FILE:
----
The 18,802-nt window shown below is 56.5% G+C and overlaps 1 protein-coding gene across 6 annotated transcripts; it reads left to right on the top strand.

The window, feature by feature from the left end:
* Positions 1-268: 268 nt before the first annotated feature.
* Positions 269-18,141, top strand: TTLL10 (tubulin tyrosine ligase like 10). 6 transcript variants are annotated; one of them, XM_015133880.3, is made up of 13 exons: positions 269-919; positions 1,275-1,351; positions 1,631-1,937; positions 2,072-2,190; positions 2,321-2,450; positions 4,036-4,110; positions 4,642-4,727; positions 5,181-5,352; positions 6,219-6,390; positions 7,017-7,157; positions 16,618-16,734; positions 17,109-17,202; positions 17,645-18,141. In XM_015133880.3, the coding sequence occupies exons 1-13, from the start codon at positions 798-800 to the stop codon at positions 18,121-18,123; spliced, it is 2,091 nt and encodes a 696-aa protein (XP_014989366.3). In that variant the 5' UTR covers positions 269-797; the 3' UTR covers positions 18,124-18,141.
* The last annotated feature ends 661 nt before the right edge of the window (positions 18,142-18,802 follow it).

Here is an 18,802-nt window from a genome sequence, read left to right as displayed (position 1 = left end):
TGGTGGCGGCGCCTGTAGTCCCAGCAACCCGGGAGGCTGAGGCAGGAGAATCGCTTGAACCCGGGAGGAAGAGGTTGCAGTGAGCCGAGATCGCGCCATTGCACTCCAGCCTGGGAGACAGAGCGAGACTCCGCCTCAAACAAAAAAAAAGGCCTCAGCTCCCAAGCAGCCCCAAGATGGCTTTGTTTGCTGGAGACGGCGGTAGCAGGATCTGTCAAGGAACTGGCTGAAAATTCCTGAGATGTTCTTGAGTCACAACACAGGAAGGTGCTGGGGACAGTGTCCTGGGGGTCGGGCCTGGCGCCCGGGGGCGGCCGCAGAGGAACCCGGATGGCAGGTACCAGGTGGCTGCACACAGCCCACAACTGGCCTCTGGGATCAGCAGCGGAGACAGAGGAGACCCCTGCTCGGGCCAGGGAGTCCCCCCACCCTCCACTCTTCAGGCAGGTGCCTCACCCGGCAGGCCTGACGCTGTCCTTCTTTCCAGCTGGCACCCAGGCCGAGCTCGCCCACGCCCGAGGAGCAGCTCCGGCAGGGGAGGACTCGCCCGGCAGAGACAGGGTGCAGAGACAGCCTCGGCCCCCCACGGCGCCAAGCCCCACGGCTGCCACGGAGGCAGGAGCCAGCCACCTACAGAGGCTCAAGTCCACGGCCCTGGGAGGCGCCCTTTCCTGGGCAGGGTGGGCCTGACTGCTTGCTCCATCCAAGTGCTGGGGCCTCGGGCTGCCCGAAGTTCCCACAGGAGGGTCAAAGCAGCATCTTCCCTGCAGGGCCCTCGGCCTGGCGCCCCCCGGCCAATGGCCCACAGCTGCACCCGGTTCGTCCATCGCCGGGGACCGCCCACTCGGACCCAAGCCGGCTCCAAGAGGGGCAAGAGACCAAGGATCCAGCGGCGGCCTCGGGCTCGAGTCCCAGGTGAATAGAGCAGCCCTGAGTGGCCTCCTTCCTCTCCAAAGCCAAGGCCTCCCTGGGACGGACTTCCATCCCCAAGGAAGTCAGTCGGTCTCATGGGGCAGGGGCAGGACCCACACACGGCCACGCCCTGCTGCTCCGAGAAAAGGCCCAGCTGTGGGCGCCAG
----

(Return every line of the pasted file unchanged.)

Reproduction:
The 18,802-nt window shown below is 56.5% G+C and overlaps 1 protein-coding gene across 6 annotated transcripts; it reads left to right on the top strand.

The window, feature by feature from the left end:
* Positions 1-268: 268 nt before the first annotated feature.
* Positions 269-18,141, top strand: TTLL10 (tubulin tyrosine ligase like 10). 6 transcript variants are annotated; one of them, XM_015133880.3, is made up of 13 exons: positions 269-919; positions 1,275-1,351; positions 1,631-1,937; positions 2,072-2,190; positions 2,321-2,450; positions 4,036-4,110; positions 4,642-4,727; positions 5,181-5,352; positions 6,219-6,390; positions 7,017-7,157; positions 16,618-16,734; positions 17,109-17,202; positions 17,645-18,141. In XM_015133880.3, the coding sequence occupies exons 1-13, from the start codon at positions 798-800 to the stop codon at positions 18,121-18,123; spliced, it is 2,091 nt and encodes a 696-aa protein (XP_014989366.3). In that variant the 5' UTR covers positions 269-797; the 3' UTR covers positions 18,124-18,141.
* The last annotated feature ends 661 nt before the right edge of the window (positions 18,142-18,802 follow it).

Here is an 18,802-nt window from a genome sequence, read left to right as displayed (position 1 = left end):
TGGTGGCGGCGCCTGTAGTCCCAGCAACCCGGGAGGCTGAGGCAGGAGAATCGCTTGAACCCGGGAGGAAGAGGTTGCAGTGAGCCGAGATCGCGCCATTGCACTCCAGCCTGGGAGACAGAGCGAGACTCCGCCTCAAACAAAAAAAAAGGCCTCAGCTCCCAAGCAGCCCCAAGATGGCTTTGTTTGCTGGAGACGGCGGTAGCAGGATCTGTCAAGGAACTGGCTGAAAATTCCTGAGATGTTCTTGAGTCACAACACAGGAAGGTGCTGGGGACAGTGTCCTGGGGGTCGGGCCTGGCGCCCGGGGGCGGCCGCAGAGGAACCCGGATGGCAGGTACCAGGTGGCTGCACACAGCCCACAACTGGCCTCTGGGATCAGCAGCGGAGACAGAGGAGACCCCTGCTCGGGCCAGGGAGTCCCCCCACCCTCCACTCTTCAGGCAGGTGCCTCACCCGGCAGGCCTGACGCTGTCCTTCTTTCCAGCTGGCACCCAGGCCGAGCTCGCCCACGCCCGAGGAGCAGCTCCGGCAGGGGAGGACTCGCCCGGCAGAGACAGGGTGCAGAGACAGCCTCGGCCCCCCACGGCGCCAAGCCCCACGGCTGCCACGGAGGCAGGAGCCAGCCACCTACAGAGGCTCAAGTCCACGGCCCTGGGAGGCGCCCTTTCCTGGGCAGGGTGGGCCTGACTGCTTGCTCCATCCAAGTGCTGGGGCCTCGGGCTGCCCGAAGTTCCCACAGGAGGGTCAAAGCAGCATCTTCCCTGCAGGGCCCTCGGCCTGGCGCCCCCCGGCCAATGGCCCACAGCTGCACCCGGTTCGTCCATCGCCGGGGACCGCCCACTCGGACCCAAGCCGGCTCCAAGAGGGGCAAGAGACCAAGGATCCAGCGGCGGCCTCGGGCTCGAGTCCCAGGTGAATAGAGCAGCCCTGAGTGGCCTCCTTCCTCTCCAAAGCCAAGGCCTCCCTGGGACGGACTTCCATCCCCAAGGAAGTCAGTCGGTCTCATGGGGCAGGGGCAGGACCCACACACGGCCACGCCCTGCTGCTCCGAGAAAAGGCCCAGCTGTGGGCGCCAG